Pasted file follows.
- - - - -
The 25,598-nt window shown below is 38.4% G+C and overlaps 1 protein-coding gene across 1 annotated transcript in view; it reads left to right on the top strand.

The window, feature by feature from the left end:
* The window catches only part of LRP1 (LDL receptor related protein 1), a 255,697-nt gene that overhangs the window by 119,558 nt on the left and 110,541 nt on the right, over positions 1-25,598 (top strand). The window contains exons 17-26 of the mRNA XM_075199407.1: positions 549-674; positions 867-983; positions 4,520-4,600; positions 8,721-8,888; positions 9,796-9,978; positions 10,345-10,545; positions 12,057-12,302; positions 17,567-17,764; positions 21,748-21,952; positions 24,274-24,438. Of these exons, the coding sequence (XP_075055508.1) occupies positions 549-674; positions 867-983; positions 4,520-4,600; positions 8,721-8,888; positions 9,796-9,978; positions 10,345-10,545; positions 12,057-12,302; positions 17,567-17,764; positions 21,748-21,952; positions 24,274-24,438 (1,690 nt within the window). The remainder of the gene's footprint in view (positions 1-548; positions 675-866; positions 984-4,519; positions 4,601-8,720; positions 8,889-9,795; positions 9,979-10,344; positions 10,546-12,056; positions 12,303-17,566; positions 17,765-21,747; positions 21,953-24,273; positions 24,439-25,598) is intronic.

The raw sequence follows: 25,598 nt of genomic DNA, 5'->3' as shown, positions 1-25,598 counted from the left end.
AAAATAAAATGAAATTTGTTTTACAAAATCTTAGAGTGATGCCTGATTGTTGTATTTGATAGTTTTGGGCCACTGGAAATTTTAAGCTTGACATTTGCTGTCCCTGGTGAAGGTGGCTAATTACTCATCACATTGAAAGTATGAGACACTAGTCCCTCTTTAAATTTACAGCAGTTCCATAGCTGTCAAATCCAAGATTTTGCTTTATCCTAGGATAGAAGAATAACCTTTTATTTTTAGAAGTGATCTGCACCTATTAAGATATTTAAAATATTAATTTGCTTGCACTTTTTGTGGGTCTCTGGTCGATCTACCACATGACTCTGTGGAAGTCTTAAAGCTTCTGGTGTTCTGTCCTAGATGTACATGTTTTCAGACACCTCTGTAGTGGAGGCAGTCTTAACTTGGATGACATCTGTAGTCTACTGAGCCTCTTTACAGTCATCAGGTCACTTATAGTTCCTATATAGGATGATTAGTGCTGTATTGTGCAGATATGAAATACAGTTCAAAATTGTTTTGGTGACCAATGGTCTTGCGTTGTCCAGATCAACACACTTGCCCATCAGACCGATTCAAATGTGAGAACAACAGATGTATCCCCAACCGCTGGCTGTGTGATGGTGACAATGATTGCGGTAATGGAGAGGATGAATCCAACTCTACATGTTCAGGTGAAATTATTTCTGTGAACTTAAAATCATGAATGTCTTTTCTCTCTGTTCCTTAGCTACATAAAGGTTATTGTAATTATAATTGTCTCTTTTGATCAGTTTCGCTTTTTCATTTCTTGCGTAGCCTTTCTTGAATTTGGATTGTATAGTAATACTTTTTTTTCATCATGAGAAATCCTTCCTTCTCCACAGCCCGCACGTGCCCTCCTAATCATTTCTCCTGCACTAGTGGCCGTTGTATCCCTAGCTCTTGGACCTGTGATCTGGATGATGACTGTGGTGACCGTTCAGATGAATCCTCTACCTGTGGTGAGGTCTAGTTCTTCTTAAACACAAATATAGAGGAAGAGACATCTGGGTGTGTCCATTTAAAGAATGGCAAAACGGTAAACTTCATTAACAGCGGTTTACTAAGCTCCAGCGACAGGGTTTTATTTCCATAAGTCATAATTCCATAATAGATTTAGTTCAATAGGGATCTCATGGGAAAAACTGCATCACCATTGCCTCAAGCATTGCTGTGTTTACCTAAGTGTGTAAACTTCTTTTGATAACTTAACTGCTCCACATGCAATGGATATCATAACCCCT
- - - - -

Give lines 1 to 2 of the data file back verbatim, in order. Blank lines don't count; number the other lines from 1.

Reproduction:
The 25,598-nt window shown below is 38.4% G+C and overlaps 1 protein-coding gene across 1 annotated transcript in view; it reads left to right on the top strand.

The window, feature by feature from the left end: